The Threat to Gharial Crocodiles in Protected Areas

Gharials, also known as fish-eating crocodiles, are “a type of Asian crocodilian distinguished by their long, thin snouts” (“Gharial,” 2017, para. 2). They belong to the Gavialidae family. The average lifespan of the crocodiles in the wild ranges from 40 to 60 years. They may reach up to 15.5 ft in length and weight over 2000 lbs (“Gharial,” 2017). A distinctive feature of gharials is that they hunt fish by using a vibration detection mechanism, which helps them locate prey in the water. During the mating season, these crocodiles lay eggs along the sandy river banks. The incubation period lasts for 70 days (“Gharial,” 2017).

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Previously, the population of gharials could be found across Asian countries including Pakistan and Myanmar, but today they are represented merely in two states: India and Nepal. They primarily inhabit the areas along the Chambal, Girwa, Son, and Narayani Rivers, which are deep and fast-flowing (“Gharial,” 2017). Since the species has undergone a rapid decline in the population number (by 98% since 1900), it is now critically endangered (“Gharial,” 2017). The changes in the habitat environment are the major factors that make it difficult for gharials to survive.

According to Gharial Conservation Alliance (GCA, n.d.), “as sandy banks are vital for gharial nesting and basking the destruction of these banks and bars by sand-mining, erosion, and changing river levels poses a serious threat to the species” (para. 2). In the countries of origins, the protection of habitats of the endangered species in the major strategy aimed at the preservation of the crocodiles in the origin countries. For instance, in Nepal, gharials are protected in Chitwan National Park and Son Gharial Sanctuary in India. Nevertheless, the level of the conservation programs in those sanctuaries is usually poor as local people continue to overexploit resources there. Fishing, agriculture, sand mining, and water extraction for irrigation are a few activities that pose threats to the crocodiles in the protected areas (GCA, n.d.).

Some researchers and settings aim to implement gharial conservation programs in captivity as well. Two of those settings are Honolulu Zoo and National Chambal Sanctuary where 90% of the surviving crocodiles are held (International Reptile Conservation Foundation, 2017). The efforts undertaken by the managers of the sanctuary include the artificial creation of sandbanks for gharials’ nesting and basking and the collection of eggs for hatchery incubation (GCA, n.d.). These techniques proved to be effective. Moreover, the former one indicates a chance for the restoration of nesting areas in the wild.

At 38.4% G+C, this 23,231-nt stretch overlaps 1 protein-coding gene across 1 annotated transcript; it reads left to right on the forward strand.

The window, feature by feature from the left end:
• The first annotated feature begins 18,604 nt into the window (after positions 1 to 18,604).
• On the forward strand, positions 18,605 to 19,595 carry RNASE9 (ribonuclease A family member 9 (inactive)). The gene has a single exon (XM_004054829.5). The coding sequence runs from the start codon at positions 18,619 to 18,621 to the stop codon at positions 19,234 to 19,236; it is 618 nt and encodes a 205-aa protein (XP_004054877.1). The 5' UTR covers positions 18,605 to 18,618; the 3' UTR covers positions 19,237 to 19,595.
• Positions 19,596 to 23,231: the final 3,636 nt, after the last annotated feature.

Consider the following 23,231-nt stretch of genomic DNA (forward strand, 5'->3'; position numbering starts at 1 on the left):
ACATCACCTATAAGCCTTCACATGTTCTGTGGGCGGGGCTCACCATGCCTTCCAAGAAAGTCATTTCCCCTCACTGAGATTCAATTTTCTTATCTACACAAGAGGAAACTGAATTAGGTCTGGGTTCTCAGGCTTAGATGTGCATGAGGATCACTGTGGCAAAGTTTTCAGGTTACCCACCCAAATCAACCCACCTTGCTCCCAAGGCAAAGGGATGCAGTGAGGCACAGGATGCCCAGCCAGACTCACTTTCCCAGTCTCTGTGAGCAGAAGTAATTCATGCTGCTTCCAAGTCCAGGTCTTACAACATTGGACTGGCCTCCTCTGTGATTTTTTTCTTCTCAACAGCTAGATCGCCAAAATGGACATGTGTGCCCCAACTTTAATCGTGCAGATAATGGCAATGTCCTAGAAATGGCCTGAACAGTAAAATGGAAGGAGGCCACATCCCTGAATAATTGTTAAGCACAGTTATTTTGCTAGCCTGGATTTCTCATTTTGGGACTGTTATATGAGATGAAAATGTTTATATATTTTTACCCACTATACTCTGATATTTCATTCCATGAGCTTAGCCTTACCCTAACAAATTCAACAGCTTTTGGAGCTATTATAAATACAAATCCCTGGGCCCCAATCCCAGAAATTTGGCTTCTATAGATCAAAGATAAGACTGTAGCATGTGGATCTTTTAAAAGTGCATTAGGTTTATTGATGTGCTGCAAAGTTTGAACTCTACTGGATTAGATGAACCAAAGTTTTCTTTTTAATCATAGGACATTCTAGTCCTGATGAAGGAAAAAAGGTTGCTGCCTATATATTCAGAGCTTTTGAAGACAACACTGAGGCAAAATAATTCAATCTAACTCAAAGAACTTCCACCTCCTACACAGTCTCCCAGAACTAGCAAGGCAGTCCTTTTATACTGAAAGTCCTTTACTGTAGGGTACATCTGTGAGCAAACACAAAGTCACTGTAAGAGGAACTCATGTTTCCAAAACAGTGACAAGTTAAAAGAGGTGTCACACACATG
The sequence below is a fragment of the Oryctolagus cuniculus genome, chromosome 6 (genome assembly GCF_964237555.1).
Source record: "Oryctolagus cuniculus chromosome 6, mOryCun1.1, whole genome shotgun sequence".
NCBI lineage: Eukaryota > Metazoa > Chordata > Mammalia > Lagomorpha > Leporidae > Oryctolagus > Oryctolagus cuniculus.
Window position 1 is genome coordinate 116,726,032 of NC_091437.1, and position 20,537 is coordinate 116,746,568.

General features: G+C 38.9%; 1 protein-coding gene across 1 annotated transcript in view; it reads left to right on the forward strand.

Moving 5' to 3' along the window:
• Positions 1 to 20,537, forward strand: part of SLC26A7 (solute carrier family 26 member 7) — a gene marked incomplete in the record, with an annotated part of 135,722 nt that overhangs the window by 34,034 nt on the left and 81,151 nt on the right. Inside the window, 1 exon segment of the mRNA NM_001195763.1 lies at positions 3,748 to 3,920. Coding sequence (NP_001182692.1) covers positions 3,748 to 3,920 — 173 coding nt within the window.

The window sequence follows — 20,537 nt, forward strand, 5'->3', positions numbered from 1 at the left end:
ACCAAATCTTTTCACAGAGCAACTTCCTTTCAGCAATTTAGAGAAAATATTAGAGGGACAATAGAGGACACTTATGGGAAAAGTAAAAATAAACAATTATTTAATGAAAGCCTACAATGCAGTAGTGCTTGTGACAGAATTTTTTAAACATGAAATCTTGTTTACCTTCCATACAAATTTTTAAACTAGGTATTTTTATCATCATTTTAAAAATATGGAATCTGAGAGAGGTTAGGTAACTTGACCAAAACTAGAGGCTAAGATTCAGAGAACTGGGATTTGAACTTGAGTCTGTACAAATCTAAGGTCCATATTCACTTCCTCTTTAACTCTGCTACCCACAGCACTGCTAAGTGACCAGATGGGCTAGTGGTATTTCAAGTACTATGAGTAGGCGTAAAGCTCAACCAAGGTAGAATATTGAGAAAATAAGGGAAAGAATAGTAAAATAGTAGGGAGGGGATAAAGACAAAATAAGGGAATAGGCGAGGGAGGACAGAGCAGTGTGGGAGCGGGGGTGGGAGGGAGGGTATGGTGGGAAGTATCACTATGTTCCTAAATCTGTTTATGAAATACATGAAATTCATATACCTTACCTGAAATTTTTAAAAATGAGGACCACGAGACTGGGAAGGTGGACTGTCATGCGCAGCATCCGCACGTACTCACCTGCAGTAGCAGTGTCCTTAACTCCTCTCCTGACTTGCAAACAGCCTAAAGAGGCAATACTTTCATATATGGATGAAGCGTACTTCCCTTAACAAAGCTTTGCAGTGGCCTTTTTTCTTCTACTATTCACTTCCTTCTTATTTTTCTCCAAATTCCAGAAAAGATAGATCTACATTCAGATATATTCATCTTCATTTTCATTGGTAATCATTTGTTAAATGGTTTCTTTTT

Overall, the situation remains critical as there is no holistic approach to the protection of gharials and their habitats. The fact that people continue to exploit the areas that are vital to the survival of the species makes it clear that the level of public awareness of the problem is insufficient and currently locals are incapable of changing their lifestyles in a way that would meet the mutual interests. The fact that wild gharials continue to be killed by bandits and poachers demonstrates that the policies enacted by authorities to control the environment are ineffective. Nevertheless, to achieve sustainable positive results, these barriers to the survival of crocodiles should be eliminated. Although the techniques which researchers and environmental organizations currently use showed some promising effects, they may be insufficient to keep the population of gharials safe in the wild. Until local authorities and residents recognize the importance of gharial conservation, the species’ population trend will likely continue to decrease.


Gharial Conservation Alliance. (n.d.). Habitat and range. Web.

Gharial. (2017). Web.

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International Reptile Conservation Foundation. (2017). Gharial. Web.

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